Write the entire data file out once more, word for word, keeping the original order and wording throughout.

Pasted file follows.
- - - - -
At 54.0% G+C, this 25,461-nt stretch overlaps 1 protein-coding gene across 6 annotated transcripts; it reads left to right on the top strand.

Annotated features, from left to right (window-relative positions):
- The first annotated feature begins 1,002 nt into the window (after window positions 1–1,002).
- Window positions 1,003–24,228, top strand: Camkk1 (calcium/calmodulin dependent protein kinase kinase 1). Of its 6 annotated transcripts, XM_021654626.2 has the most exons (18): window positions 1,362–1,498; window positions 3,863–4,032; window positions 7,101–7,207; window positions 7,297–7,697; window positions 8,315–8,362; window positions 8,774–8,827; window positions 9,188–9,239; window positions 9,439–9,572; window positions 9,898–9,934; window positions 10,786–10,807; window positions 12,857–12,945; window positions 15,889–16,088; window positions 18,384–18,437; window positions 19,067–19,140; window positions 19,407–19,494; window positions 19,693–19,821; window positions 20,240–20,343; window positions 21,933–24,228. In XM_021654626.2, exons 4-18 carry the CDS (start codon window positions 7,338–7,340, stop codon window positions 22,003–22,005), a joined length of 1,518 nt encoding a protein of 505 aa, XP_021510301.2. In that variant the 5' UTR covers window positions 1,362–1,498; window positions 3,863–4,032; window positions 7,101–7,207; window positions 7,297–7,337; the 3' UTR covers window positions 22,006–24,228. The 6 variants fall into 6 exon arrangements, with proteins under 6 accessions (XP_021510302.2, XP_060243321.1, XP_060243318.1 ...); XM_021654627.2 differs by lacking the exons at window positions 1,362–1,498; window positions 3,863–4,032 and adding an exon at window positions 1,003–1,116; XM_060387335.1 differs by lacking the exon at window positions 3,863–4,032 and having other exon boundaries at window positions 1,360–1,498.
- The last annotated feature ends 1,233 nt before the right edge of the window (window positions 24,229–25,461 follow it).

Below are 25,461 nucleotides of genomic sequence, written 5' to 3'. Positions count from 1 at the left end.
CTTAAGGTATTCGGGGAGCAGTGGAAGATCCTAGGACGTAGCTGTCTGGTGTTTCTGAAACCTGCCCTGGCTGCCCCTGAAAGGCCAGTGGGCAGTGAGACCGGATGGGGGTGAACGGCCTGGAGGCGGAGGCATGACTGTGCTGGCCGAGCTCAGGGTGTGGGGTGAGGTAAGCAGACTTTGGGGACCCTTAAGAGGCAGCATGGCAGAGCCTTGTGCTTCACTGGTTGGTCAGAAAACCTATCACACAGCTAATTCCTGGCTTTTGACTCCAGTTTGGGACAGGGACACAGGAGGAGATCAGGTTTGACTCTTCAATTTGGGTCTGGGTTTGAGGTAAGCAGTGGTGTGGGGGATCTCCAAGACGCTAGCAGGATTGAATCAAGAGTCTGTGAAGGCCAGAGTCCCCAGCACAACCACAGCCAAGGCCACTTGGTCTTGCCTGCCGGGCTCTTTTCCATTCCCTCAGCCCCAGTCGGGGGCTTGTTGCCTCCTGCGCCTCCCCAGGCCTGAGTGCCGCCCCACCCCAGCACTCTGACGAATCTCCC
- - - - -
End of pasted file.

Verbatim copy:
At 54.0% G+C, this 25,461-nt stretch overlaps 1 protein-coding gene across 6 annotated transcripts; it reads left to right on the top strand.

Annotated features, from left to right (window-relative positions):
- The first annotated feature begins 1,002 nt into the window (after window positions 1–1,002).
- Window positions 1,003–24,228, top strand: Camkk1 (calcium/calmodulin dependent protein kinase kinase 1). Of its 6 annotated transcripts, XM_021654626.2 has the most exons (18): window positions 1,362–1,498; window positions 3,863–4,032; window positions 7,101–7,207; window positions 7,297–7,697; window positions 8,315–8,362; window positions 8,774–8,827; window positions 9,188–9,239; window positions 9,439–9,572; window positions 9,898–9,934; window positions 10,786–10,807; window positions 12,857–12,945; window positions 15,889–16,088; window positions 18,384–18,437; window positions 19,067–19,140; window positions 19,407–19,494; window positions 19,693–19,821; window positions 20,240–20,343; window positions 21,933–24,228. In XM_021654626.2, exons 4-18 carry the CDS (start codon window positions 7,338–7,340, stop codon window positions 22,003–22,005), a joined length of 1,518 nt encoding a protein of 505 aa, XP_021510301.2. In that variant the 5' UTR covers window positions 1,362–1,498; window positions 3,863–4,032; window positions 7,101–7,207; window positions 7,297–7,337; the 3' UTR covers window positions 22,006–24,228. The 6 variants fall into 6 exon arrangements, with proteins under 6 accessions (XP_021510302.2, XP_060243321.1, XP_060243318.1 ...); XM_021654627.2 differs by lacking the exons at window positions 1,362–1,498; window positions 3,863–4,032 and adding an exon at window positions 1,003–1,116; XM_060387335.1 differs by lacking the exon at window positions 3,863–4,032 and having other exon boundaries at window positions 1,360–1,498.
- The last annotated feature ends 1,233 nt before the right edge of the window (window positions 24,229–25,461 follow it).

Below are 25,461 nucleotides of genomic sequence, written 5' to 3'. Positions count from 1 at the left end.
CTTAAGGTATTCGGGGAGCAGTGGAAGATCCTAGGACGTAGCTGTCTGGTGTTTCTGAAACCTGCCCTGGCTGCCCCTGAAAGGCCAGTGGGCAGTGAGACCGGATGGGGGTGAACGGCCTGGAGGCGGAGGCATGACTGTGCTGGCCGAGCTCAGGGTGTGGGGTGAGGTAAGCAGACTTTGGGGACCCTTAAGAGGCAGCATGGCAGAGCCTTGTGCTTCACTGGTTGGTCAGAAAACCTATCACACAGCTAATTCCTGGCTTTTGACTCCAGTTTGGGACAGGGACACAGGAGGAGATCAGGTTTGACTCTTCAATTTGGGTCTGGGTTTGAGGTAAGCAGTGGTGTGGGGGATCTCCAAGACGCTAGCAGGATTGAATCAAGAGTCTGTGAAGGCCAGAGTCCCCAGCACAACCACAGCCAAGGCCACTTGGTCTTGCCTGCCGGGCTCTTTTCCATTCCCTCAGCCCCAGTCGGGGGCTTGTTGCCTCCTGCGCCTCCCCAGGCCTGAGTGCCGCCCCACCCCAGCACTCTGACGAATCTCCC